U.S. Factory Output Extends Solid Gains
WASHINGTON (AP) -- U.S. factory output rose further last month, extending strong growth from February after harsh weather had caused production to tumble in January. Manufacturers produced more furniture, clothing, chemicals and aerospace products.
The Federal Reserve said Wednesday that factory production rose 0.5 percent in March after a revised 1.4 percent surge in February. Manufacturing output has climbed a solid 2.8 percent over the past 12 months.
Higher factory output is a sign of greater demand by businesses and consumers. The gains over the past two months point to a rebound after a winter slowdown in January and December stalled growth across the economy.
"The U.S. economy is now showing its true colors after the weakness triggered by the bleakest of winters," said Paul Dales, senior U.S. economist at Capital Economics. "There is scope for production to rise rapidly in the coming months, too."
Overall industrial production, which includes manufacturing, mining and utilities, rose 0.7 percent in March. In February, industrial production had expanded 1.2 percent.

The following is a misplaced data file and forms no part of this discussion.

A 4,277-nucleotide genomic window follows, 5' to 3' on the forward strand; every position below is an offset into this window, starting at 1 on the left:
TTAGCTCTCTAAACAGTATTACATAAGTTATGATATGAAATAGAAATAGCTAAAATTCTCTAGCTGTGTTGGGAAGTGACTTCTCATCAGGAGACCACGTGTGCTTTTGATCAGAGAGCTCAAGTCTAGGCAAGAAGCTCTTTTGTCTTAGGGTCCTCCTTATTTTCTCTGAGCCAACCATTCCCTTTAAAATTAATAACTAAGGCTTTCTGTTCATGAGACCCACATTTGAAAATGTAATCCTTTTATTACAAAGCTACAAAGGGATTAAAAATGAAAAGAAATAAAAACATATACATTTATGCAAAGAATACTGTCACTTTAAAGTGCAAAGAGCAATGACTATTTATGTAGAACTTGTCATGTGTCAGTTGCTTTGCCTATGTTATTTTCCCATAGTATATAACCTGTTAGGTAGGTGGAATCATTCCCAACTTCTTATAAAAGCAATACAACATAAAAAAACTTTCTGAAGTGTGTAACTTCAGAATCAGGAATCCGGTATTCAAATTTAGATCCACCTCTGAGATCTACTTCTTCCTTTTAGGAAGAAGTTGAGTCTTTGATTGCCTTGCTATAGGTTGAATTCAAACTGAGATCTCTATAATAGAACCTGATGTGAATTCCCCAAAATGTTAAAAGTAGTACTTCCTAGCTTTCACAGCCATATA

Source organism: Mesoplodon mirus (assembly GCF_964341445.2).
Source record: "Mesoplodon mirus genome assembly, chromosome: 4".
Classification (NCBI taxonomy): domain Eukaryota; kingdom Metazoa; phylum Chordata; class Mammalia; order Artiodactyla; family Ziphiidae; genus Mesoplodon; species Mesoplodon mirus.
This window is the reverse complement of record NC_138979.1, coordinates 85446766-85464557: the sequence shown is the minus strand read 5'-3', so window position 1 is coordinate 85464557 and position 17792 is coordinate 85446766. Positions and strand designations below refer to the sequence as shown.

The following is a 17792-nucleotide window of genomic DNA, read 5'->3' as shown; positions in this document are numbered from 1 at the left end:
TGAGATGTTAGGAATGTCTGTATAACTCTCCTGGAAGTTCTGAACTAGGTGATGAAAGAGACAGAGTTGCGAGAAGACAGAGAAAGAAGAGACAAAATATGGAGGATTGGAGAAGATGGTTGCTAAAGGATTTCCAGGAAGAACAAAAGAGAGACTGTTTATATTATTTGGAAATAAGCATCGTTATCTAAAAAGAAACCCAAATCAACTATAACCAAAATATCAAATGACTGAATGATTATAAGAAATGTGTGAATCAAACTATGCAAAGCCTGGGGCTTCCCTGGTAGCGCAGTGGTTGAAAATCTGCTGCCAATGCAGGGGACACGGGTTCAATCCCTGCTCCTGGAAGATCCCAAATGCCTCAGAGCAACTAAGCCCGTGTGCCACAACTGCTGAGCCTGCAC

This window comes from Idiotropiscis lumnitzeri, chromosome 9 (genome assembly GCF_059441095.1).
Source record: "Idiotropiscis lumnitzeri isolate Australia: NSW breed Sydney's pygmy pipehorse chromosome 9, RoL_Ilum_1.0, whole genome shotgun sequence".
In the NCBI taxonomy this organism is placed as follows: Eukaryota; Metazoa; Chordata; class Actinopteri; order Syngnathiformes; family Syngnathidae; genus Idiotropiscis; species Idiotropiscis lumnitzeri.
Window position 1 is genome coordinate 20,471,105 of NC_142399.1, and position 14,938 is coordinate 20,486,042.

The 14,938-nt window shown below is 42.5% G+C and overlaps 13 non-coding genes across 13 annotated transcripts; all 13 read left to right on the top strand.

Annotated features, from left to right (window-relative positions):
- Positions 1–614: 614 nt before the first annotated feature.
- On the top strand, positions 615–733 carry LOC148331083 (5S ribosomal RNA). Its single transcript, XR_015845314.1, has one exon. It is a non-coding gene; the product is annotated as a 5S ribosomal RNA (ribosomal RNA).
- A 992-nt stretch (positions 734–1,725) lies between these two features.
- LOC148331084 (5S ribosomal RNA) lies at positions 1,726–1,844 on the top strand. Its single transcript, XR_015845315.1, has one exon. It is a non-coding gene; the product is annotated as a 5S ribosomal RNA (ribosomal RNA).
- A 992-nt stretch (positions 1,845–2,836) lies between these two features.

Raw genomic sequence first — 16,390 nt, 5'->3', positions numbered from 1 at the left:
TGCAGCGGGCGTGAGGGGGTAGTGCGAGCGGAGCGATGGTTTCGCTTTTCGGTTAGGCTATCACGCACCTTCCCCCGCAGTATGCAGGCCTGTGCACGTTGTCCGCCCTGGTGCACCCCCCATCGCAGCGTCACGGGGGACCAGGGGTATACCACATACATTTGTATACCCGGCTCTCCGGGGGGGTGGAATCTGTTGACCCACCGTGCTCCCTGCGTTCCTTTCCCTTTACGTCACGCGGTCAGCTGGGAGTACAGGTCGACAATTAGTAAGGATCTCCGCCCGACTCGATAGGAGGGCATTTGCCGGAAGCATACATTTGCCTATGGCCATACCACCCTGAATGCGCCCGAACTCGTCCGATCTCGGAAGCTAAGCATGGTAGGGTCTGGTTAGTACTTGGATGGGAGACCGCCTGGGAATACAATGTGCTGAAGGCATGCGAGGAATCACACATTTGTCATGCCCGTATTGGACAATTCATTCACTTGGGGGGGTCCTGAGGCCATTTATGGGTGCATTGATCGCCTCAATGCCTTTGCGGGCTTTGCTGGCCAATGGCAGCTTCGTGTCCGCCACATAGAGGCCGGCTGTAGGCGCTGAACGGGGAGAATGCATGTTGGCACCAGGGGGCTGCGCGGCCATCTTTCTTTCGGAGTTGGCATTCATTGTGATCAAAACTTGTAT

Other recent manufacturing indicators have been mixed. They have signaled greater demand heading into spring and summer but not increased hiring.
Manufacturers expanded at a slightly faster pace in March than in February, according to an index released this month by the Institute for Supply Management, a group of purchasing managers. The ISM manufacturing index rose to 53.7 from 53.2 in February. Readings above 50 indicate expansion.
Orders for factories increased, but manufacturers hired at their slowest pace in nine months, according to the index.
The Labor Department's employment report found that factories shed 1,000 jobs in March. The losses came primarily from producers of processed food, clothing, textiles and paper products. Those declines were partly offset by gains for manufacturers of machinery, furniture and primary metals.
Factory orders rose 1.6 percent in February, the most in five months, according to the Commerce Department. But much of the increase in orders came from the volatile aircraft sector. By contrast, demand for core capital goods, considered a barometer of business investment plans, fell 1.4 percent in February, the second decline in three months.